3- storage. when we don't have a waste storage issue anymore, great. until then, even the best waste results I'm aware of stretch into timeframes longer than our country has even been a country. Seems unlikely we can ensure the safe storage of such waste. Maybe when we have a safe way to hurl it into the sun or something...

Hey, the sun. that's nuclear. it's in your backyard! Maybe we should stick with that ;)

Read it again.

@ June 7, 2013 1:45 PM in Delta-P/Delta-T Part #5

John is saying that 2 small zones running could run faster than all 3 zones calling. in his blog, condition "b" vs condition "c".

that is not possible in a real system with the equipment he is talking about.


@ June 7, 2013 1:23 PM in Delta-P/Delta-T Part #5

straw man there. I didn't say you couldn't change pressure.

I said: you cannot SPEED UP a pump by CLOSING zone valves. not in a real, operating system. but his analysis says, in fact, you can.

I have

@ June 7, 2013 11:01 AM in Delta-P/Delta-T Part #5

a lot of respect for john... he was the first trainer I ever experienced in this industry. he's a great guy.

but the fact is you cannot make a pump speed up by closing zones. can. not. happen. ever, in any circumstances, no matter what.

so he is NOT educating and he is NOT being even handed in this matter. he's wrong. and he's using sales BS... either intentionally, or mistakenly. but either way, this is a fluff piece, not serious analysis.

Delta T has a place. Delta P has a place. but Delta T doesn't get its place by being misleading about how Delta P operates.


@ June 5, 2013 7:37 PM in Icynene insulation!!!

HRV/ERVs do more than one thing. They reduce energy loss, that's true. and that's important. they can eliminate bath fans, which is a nice way to offset some of their cost and improve the economics of their usage. but they also can filter incoming air, which is a very nice benefit, and most importantly, they ensure good air quality to all areas you duct them too... at least as good as filtered outside air.

no leaky building can say the same. just because air leaks in... somewhere, under some conditions, at some speed, through a dirty wall cavity or floor cavity or whatever... that does not mean you have consistent or predictable good quality air. All you can say is that in climates where outside air is dry that you've mitigated some potential for moisture problems. but leakage where you don't want it can pose greater moisture risks in many cases than you solve. Exfiltrating 2nd floor air in the winter, for example... bad news. it's warm and moist. it crosses a dew point. consistently and for a long time, right there in the wall cavity. you carry WAY more moisture in the air than you do through simple vapor transmission through any material...

tight homes can screw up their building science too, and have rot and mold... absolutely. You still have to get it right. but almost everything I posted above is straight from and Joe knows his stuff pretty well. Certainly we know better than to build leaky homes in a high cost energy environment (i.e., the world, these days). And if you actually care about health, controlled fresh air delivery cannot be beat.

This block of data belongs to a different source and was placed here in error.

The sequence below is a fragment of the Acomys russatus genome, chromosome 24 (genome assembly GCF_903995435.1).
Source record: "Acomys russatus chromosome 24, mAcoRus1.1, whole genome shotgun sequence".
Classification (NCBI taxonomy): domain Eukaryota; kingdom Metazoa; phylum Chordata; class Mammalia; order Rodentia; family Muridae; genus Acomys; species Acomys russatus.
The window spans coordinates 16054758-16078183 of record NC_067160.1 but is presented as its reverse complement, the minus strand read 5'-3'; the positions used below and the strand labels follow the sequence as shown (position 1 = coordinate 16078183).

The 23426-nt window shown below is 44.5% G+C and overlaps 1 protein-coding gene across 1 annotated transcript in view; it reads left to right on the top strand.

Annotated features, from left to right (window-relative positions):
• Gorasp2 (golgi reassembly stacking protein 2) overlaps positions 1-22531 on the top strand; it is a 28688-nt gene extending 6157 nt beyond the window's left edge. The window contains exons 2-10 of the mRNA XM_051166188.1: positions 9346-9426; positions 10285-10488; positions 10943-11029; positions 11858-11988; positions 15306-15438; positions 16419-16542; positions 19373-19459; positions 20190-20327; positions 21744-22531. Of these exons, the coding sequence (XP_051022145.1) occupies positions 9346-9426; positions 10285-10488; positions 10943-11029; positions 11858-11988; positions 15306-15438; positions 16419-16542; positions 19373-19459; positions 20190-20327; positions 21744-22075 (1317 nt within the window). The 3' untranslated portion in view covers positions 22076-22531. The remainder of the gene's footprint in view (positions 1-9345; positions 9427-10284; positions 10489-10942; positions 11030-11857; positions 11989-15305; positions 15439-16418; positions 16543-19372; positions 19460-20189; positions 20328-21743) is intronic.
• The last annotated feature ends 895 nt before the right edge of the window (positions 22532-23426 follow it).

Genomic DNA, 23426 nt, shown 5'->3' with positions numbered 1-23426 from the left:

Fiberglass is poor. so why use it? cellulose is much better. cellulose with exterior rigid foam is a whole 'nother league. and not much more money. economics are excellent there.

Window upgrades are a separate issue, sure. double pane low-e is still pretty good. right now there aren't many economical triple pane options that make trading up worthwhile unless you have big glass near sedentary space and you want the comfort improvement. but there are some lower cost triple panes out there from what I've seen... are they any good? dunno. but at any rate just because building tight is the right thing to do, that doesn't mean that every possible energy upgrade you can do has good ROI... absolutely agreed on that.

I have a shop with all exterior rigid foam walls (over zipwall) and a cellulose ceiling.. we stuck with double pane low-e windows as well. only made sense. wish I'd planned my southern overhangs better and knocked out some western glass. blah. live and learn.

from a health, comfort, AND energy perspective all together though, ERVs do.

what I've seen and read say

@ June 5, 2013 1:44 PM in Icynene insulation!!!

1- never use an open cell foam product in a roof assembly unless it's a layer inside a layer of closed cell. too much of a chance of moisture intrustion and then you've got a huge moisture battery in your roof assembly. I've seen people really regret that decision.

2- always vent your cladding. this prevents any drying issues to anything important. Any time you are sealing well and using foam, vent the cladding.

3- never put more than one vapor barrier in. but where it is doesn't matter at all as long as the assembly can dry to one side.

4- insulation on the outside is better than on the inside. as Mr. Joe says, warm wood is happy wood. I have a shed outside my home right now, completely unheated, wood open to air on both sides. guess what? the wood rots anyway when it's near splashes and the ground. so control your water and worry a lot less about your vapor and dewpoints.

5- you can't "naturally breath" a house to good air quality. all you can do with "natural breath" is waste energy, reduce moisture related problems, and open up large vectors for moisture intrusion and rot. Seal it tight, vent it right... we learned this 40 years ago.

6- if you're still using fiberglass batts without an exterior foam layer, you're doing it wrong. Batts are poor quality insulation.

7- polyiso offgasses and loses R value as it gets colder. dont' waste the money. use EPS for rigid foam. it's greener too.

8- thermal bridging is serious business and so continuous rigid foam is better than cavity foam in almost all cases.

the marketing BS in this

@ June 3, 2013 5:08 PM in Delta-P/Delta-T Part #5